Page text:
* The preparation before painting is sometimes not very good, leading to rusting.

* Sometimes part from different models are put together and don't work or fit well. New owner must sort it out himself.

* The chinese tend to agree with you when you give them instructions, and then do something else.

* Order a cheap bike ($2000-3000) and you get utter crap. Order an expensive bike ($5000-6000), and if you are lucky, you get a good one.

* That is if you paid directly to the chinese company. If you buy from some domestic company that imports CJ's themselves, they pay $2000 and sell for $5000, and you get a crap bike.

* 6V (old PLA sidevalve without reverse) bikes have the best build quality.



Having said that, there are some positive aspects as well:

* The CJ750 is quite pleasant to drive, for a hack.

* If well built, they are very durable.

* The maintenance is very easy, and parts are not hard to get from internet vendors.

* The bike looks very classic and cool, and is a real head-turner. Park it to the newest Jap rocket and see people walk right by it and towards your hack, every time.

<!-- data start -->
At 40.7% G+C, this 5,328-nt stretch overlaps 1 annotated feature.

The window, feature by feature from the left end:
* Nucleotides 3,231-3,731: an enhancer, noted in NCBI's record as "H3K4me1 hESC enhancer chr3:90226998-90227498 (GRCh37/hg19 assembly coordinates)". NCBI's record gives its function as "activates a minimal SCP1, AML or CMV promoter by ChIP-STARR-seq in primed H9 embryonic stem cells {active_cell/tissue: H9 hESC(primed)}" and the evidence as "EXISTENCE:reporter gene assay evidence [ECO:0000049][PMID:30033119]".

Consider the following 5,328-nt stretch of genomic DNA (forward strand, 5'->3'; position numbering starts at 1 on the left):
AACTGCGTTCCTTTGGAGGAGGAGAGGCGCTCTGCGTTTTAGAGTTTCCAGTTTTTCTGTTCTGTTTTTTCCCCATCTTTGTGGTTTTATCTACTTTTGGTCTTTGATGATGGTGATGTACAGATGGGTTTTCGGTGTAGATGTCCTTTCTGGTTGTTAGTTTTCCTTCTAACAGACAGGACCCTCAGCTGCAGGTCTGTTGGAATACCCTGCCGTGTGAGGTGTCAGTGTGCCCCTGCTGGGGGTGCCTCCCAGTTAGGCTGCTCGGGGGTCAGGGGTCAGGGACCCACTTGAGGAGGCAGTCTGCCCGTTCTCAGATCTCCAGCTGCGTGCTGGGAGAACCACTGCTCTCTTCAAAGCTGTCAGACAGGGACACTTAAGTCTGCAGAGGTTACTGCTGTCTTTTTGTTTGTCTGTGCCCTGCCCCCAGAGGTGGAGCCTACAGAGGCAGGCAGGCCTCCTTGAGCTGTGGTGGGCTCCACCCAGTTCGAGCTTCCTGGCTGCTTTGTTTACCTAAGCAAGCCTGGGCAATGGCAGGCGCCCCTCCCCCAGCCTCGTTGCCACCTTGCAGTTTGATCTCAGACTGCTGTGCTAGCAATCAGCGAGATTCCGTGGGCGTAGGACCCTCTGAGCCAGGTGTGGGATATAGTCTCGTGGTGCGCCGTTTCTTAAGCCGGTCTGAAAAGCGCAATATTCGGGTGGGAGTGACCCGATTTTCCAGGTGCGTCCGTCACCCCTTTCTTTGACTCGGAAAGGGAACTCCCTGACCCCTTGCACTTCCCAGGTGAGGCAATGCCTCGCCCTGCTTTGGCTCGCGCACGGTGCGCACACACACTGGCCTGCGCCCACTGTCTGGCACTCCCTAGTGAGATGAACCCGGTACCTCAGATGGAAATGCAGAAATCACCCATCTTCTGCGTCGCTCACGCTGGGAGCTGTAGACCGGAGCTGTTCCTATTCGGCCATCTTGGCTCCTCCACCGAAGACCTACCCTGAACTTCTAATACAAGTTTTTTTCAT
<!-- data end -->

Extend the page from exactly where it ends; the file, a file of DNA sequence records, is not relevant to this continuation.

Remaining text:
* Kids just love it :).

* The steel used in the frame and various components is very good. Bucket and mudguards are of heavy gauge steel. All parts seem very durable. Some are well made.

* CJ's look much better than similar year russian ones, and have better welding and castings.

* 12V bikes have electric start. Really cool.

* Newer bikes have reverse. Also cool.



Hope this is useful info.



PM me if you need some more.
 

·
Registered
Joined
·
17 Posts
If the design is patent free, I would love to see an American company put out a unit like this. Currently considering the URAL sidecar unit, Patrol, but at 13 grand it is really hard to swallow.



I hate harley's but it they decide to build a URAL copy and sell around the 10 grand range it would be first on my list.
 

·
Registered
Joined
·
977 Posts
I saw one of these military type side car rigs with the BMW type engine and was surprised to see the sidecar wheel was powered by a 1/2 shaft that came from the rear wheel of the bike. I believe it had 2 U joints. BillRod
 
1 - 20 of 29 Posts
This is an older thread, you may not receive a response, and could be reviving an old thread. Please consider creating a new thread.
Top